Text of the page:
Last week, author Jennifer Crusie wrote a blog post titled Bibliamnesia at www.arghink.com
It was an interesting discussion. Go and check it out. The post was about books that we had read at a younger age and then found on re-reading that they no longer spoke to us, or worse, that we couldn’t even remember. I thought long and hard but couldn’t come up with any titles or authors. It seemed I loved everything I’d ever read. That intrigued me because so many of Jenny’s readers had wonderful examples. Then I got to thinking about books and how at different times in my life I read different types and how they all provided me with what I seemed to need from an emotional viewpoint. They educated, comforted, and provided an escape, or better yet, an adventure. It would be disloyal to those old friends to say they no longer mattered. I know. I’m weird. Here is a photo of the shelf closest to my writing desk.
When you grow up in a small house with six siblings, two parents, a couple of dogs and cats and a backyard henhouse, it’s kind of hard to find some quiet time. Reading for me was a huge escape. I had my favorite fallen tree trunk down in the back paddock. If I sat behind it nobody could see me from the house, and yet I was close enough to hear Mum call us in for dinner, which was a very important thing in my young life.
Anyway, I thought about the books I read as a young girl. My parents belonged to a book club and received a book-a-month. I read those even if they were beyond my years. I had a library card and I used it often. We mostly read the British classics in school. My personal reading choices were all about the desire to be somewhere else, anywhere but with my family. And as a pre-teen, my chosen reading materials all had heroines who were solving mysteries. Romance was in the far distant future. Then in my early teens I read a lot of adventure stories because my older brother read those, and I thought he was so smart. From mid-teens to eighteen I read escape stories … you know the type that swept you up and took you to remote Scottish Islands, or England, or for me America (because I grew up in Australia.)
From late teens into early twenties, I was involved with learning everything about nursing. As a nurse-in- training, I read everything on anatomy and physiology, biochemistry, and of course, psychology. It was the latter that I loved the most. I was heavily into dating at this point in my life, plus studying, and working long hard shifts at the hospital, so there wasn’t much time for escapist reading, but I kept up with whatever was hitting the bestseller lists. After getting my RN degree, I moved away from home and became an airline stewardess for a couple of years, and had all kinds of wonderful experiences. And I read a lot on those lay-overs, or while waiting in airports. And yet, still no romantic fiction. Then I moved to the United States. Wow! I was living my adventures. Some years later, I married and began to raise a family and reading for pleasure took another back seat, except of course, reading to the kids. But I did keep up with the Robert Ludlum’s and Ken Follett’s, and an occasional bestseller that was highly recommended. Some years later, I divorced, and then came the years of self-help books. Oh yes, I had a library full of them. : )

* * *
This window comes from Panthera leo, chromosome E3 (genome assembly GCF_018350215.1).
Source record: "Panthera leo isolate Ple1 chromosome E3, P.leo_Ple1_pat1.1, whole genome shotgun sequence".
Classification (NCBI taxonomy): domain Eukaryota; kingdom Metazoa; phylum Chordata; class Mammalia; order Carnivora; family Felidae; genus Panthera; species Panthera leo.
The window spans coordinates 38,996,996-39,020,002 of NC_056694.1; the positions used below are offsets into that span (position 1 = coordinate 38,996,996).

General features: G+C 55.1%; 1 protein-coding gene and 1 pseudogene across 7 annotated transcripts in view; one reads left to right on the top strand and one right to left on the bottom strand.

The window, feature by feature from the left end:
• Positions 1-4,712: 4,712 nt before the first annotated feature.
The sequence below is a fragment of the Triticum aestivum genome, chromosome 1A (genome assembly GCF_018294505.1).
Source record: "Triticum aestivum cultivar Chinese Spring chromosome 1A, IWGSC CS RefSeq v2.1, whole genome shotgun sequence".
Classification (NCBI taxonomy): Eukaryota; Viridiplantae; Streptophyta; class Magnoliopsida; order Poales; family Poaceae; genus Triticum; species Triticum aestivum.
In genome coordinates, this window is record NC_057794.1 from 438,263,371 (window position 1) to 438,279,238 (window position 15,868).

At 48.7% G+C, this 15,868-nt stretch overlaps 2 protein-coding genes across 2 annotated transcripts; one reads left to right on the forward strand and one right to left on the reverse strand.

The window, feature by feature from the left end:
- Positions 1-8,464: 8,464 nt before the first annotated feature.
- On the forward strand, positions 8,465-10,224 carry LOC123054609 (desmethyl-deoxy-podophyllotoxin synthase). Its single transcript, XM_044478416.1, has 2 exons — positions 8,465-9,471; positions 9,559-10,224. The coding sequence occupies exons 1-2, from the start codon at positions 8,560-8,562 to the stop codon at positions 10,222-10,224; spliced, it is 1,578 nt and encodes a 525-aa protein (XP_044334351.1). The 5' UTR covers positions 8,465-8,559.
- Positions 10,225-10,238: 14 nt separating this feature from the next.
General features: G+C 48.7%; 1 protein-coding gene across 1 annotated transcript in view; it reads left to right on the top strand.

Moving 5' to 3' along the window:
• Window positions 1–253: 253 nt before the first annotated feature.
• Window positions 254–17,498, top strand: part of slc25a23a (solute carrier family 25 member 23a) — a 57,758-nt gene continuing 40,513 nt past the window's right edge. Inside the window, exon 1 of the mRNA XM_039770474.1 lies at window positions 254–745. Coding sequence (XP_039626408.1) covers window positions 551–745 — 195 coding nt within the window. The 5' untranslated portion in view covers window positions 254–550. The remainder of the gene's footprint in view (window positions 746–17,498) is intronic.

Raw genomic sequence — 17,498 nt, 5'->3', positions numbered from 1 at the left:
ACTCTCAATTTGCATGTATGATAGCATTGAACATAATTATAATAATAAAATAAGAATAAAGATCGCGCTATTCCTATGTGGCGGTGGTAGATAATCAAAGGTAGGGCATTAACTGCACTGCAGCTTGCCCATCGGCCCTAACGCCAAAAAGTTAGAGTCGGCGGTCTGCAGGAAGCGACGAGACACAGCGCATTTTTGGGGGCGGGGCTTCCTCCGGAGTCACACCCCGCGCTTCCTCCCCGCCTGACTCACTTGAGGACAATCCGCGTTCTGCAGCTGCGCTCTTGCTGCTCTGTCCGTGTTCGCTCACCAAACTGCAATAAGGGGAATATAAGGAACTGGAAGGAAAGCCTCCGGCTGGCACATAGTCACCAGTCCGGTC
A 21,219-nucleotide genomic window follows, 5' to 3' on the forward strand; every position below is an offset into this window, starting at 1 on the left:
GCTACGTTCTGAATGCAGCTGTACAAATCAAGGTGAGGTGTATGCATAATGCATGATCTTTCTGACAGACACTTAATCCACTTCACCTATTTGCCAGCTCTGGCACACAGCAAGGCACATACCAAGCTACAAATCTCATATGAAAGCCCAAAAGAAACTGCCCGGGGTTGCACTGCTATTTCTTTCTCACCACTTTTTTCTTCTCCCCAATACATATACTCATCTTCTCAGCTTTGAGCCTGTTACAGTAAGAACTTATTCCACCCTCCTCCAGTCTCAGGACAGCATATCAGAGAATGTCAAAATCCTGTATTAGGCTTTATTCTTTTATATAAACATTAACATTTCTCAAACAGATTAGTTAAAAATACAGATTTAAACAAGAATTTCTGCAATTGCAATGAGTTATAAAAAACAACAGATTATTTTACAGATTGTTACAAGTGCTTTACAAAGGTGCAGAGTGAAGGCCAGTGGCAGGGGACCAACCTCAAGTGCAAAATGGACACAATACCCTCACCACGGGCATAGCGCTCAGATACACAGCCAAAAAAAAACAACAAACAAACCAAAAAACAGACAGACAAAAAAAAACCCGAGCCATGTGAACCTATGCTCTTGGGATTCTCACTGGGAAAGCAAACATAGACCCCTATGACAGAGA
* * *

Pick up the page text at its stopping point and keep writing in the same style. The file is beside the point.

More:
The kids grew and went off to do what kids do, and I dipped my toe into the world of romance, but only a toe, with an occasional Danielle Steele, Maeve Binchy, Rosamunde Pilcher, or Nora Roberts. Distant places started calling me again, and I spent a lot of years travelling and experiencing all kinds of adventures. My gypsy soul was happy. Around twelve years ago, I started writing. I thought I was writing romance but those early attempts turned out to be women’s fiction. Someone introduced me to Romance Writers of America. Oh, dear. Where had I been? A whole new world opened up to me, and I had a ton of catching up to do. I read voraciously. I studied every style of romance novel that I could get my hands on, and discovered Jennifer Crusie, Susan Elizabeth Phillips, Pat Gaffney, and Lani Diane Rich, to name a few. There were so many authors to admire and to want to emulate. And yet, I still read from the classics, and I read women’s fiction journeys, and the occasional mystery or thriller.
To say that any book I’d read no longer spoke to me would be like saying those years, those early experiences, didn’t matter. Each book, whether good, bad, or ugly, meant a lot to me. Each book helped me to understand myself better. I’m sure that if I tried to reread some of them now they wouldn’t stand the test of time due to style, value changes, a slower pace of living, or a less technological era. But I don’t need to reread them. They were what they were, special to me…at that time. I’m just going to hold them all dear. What about you? Is there something you’ve reread lately that had you scratching your head and thinking what was I thinking? Or have you reread something and given a huge sigh of satisfaction?